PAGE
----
You put down Orhin as a doomsday profit regurgitating the same old rhetoric. Shame on you! Shame on you for belittling a person who wants to educate Firefox users on Mozilla’s plans to ram some ill-thought-out, minimalist piece of garbage UI down everyone’s throat. Wake up Ken. We don’t need an Orhin, we need an army of Orhins!

      1. Orhin said on October 26, 2013 at 11:49 am

        An army? Oh god, please no :D I admit i am way too big of a critic in that situation, But losing all stuff i like and being forced to go now the add-on and css route only to make me again able to do what i was able to do before is just extremly shocking for me.

        Same that i am forced to have at the bottom an ugly Chrome design i can not stand. This just smells so bad like Clone… And for a person which valued its whole life originals and no copies, well…. count 1+1 together :D

        But seriously, instead of an army of rabid critics there should also be a larger army of Firefox supporters. Because if Mozilla would go out of business, Mozilla and Google, which for sure work hand in hands together – since Google is Mozilla’s biggest money source (aka. controlling organ) would win and Google Chrome would become serious marketshare leader.

        So… Alone for that reason people should stay and use Firefox. But that does not mean people like me are not allowed to go on to the fences!

      2. wyz said on October 26, 2013 at 7:06 am

        spelling correction: prophet – not profit (I never could spell worth a damn) ;-)

    2. Orhin said on October 25, 2013 at 6:24 pm

      Uh.. Just so to speak, i guess you do not kow what Bitching means. I guess you should more often take a look at the input mozilla page mr. ken – and you instantly know what bitching really means.

      If you don’t like what i write, do not read it. If you are already get angry when you hear the term “Firechrome” – well, that is not my fault, i did not invent it and i did not invent the reason why people are disappointed about Australis.

      Nothing more to add, i accept your right of free speach, so you should also accept mine. At least i call Mozilla not that ugly names as some other persons do. Again, educate yourself at the Input mozilla site. Let’s just ignore each others, and everyone is happy :)

      Fact is i will make a decision WHAT i will do when Australis hits stable. It is always good to have a plan 2-10 with you when number one fails :D

  9. LittleFox said on October 25, 2013 at 1:35 am

    Can somebody tell me the problem with Australis?
    OK, changes in the UI aren’t good, but is it that much? Is there a overview of the planed changes anywhere?

    I switched to chrome some time ago when I got my tablet an Firefox for android crashed a lot and I needed synced browsers.

    Thanks for information :)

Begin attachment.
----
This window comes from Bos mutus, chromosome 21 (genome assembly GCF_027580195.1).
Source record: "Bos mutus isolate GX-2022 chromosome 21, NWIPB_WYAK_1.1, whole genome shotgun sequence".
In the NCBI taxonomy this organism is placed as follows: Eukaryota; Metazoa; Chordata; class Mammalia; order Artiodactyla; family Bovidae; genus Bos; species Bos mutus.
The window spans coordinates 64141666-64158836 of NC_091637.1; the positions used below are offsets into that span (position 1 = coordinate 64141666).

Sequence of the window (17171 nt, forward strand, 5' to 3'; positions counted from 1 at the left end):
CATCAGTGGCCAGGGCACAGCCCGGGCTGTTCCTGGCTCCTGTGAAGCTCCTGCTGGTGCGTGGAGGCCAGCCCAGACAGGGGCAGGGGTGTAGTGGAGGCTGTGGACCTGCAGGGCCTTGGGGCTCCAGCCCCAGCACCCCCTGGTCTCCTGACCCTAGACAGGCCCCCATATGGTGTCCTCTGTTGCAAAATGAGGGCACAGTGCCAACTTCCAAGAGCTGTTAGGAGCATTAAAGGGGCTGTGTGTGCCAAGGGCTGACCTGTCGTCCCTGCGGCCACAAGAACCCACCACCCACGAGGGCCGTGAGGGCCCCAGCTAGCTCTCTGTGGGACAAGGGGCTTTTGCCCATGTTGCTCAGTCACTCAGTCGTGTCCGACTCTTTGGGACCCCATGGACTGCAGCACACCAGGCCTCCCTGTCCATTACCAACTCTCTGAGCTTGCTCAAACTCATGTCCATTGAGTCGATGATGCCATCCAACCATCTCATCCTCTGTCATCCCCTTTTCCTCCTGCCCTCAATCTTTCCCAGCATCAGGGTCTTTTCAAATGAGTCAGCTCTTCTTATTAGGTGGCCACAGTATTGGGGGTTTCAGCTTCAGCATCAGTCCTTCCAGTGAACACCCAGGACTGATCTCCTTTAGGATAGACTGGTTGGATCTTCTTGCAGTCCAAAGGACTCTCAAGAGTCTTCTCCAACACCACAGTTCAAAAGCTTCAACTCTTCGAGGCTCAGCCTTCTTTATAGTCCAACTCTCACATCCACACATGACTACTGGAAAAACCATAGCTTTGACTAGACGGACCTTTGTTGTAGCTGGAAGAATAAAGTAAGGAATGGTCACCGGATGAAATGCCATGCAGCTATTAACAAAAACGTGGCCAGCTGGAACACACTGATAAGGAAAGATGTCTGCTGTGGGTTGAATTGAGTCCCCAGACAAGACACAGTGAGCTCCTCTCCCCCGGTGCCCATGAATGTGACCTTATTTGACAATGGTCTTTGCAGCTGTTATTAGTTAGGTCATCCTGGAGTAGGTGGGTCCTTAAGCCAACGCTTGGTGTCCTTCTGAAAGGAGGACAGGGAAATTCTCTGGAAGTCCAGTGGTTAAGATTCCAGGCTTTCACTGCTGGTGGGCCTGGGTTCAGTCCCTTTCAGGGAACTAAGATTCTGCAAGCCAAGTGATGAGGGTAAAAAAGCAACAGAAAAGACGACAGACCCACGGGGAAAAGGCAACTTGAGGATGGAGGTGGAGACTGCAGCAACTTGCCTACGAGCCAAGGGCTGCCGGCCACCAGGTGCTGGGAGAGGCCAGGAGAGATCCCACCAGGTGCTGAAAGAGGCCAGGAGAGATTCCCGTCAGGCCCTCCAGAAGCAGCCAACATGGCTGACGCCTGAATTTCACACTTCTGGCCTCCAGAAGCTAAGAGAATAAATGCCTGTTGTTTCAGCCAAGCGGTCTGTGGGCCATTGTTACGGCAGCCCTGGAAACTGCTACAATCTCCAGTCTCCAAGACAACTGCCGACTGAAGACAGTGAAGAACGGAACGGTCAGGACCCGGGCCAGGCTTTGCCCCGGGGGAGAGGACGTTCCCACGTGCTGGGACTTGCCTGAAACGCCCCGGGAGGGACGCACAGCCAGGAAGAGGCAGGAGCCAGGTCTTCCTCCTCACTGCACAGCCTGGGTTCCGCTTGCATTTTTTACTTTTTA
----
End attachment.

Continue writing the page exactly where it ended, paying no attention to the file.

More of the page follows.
1. Orhin said on October 25, 2013 at 2:34 pm

      In simple words.. No Tabs at Bottom, No Small Icons, No add-on Bar which means also no chance to make a nav bar clone in the add-on bar, no Nav Bar clone possible in the tab bar, Nav bar Buttons got merged, you can not move them seperated anymore, no keyword.url. Yellow Firefox button vanishes, you can not edit it anymore the normal way with a css hack – it is now a 3 lined button on the right like the one from Chromium.

      And i strongly believe Sidebars and Full themes are the next things which are gonna be axed by Mozilla. Already have seen that with Panorama. They hide Features and wait until usage Drops enough for justifying an user Analysis and the removal of the Features afterwards.

      Anyway, they cut out all the basic Customization Options. Without using css or add-ons Australis is nearly as dumb UI Wise as Chromium. The only thing “Firechrome” allows you to without 3rd party resource help is to move add-on icons to more places as for example Chromium allows you to do. And you are free to move some big and ugly touch screen optimized menu buttons around, that is new too. And this Mozilla calls making customization more “awesome and attractive”.

      But whats even worse, Mozilla tries to beat Chrome in Simplicity: they make it very hard to find JavaScript Options in about config – Chrome offers UI Options for that. Mozilla removes disabling Picture loading, Chrome offers that in the UI! Hell, even Hidpi Settings are more effective and better to Change now in Chrome in about:flags as compared to Firefox Versions after 22.

      Yes, i would say Mozilla wants to come as Close as possible to Chrome in look and function. At least their Actions since V22 Show clearly that direction.

      1. wyz said on October 26, 2013 at 2:13 am

        @ Orhin Well put! I especially like your comment about hiding features (or not fully explaining something) and then waiting for usage to drop enough for them to “justify” their removal. Here we see political expediency is placed above morality; where craft and deceit is used to carry out the policies of the ruler. Machiavelli would be so proud!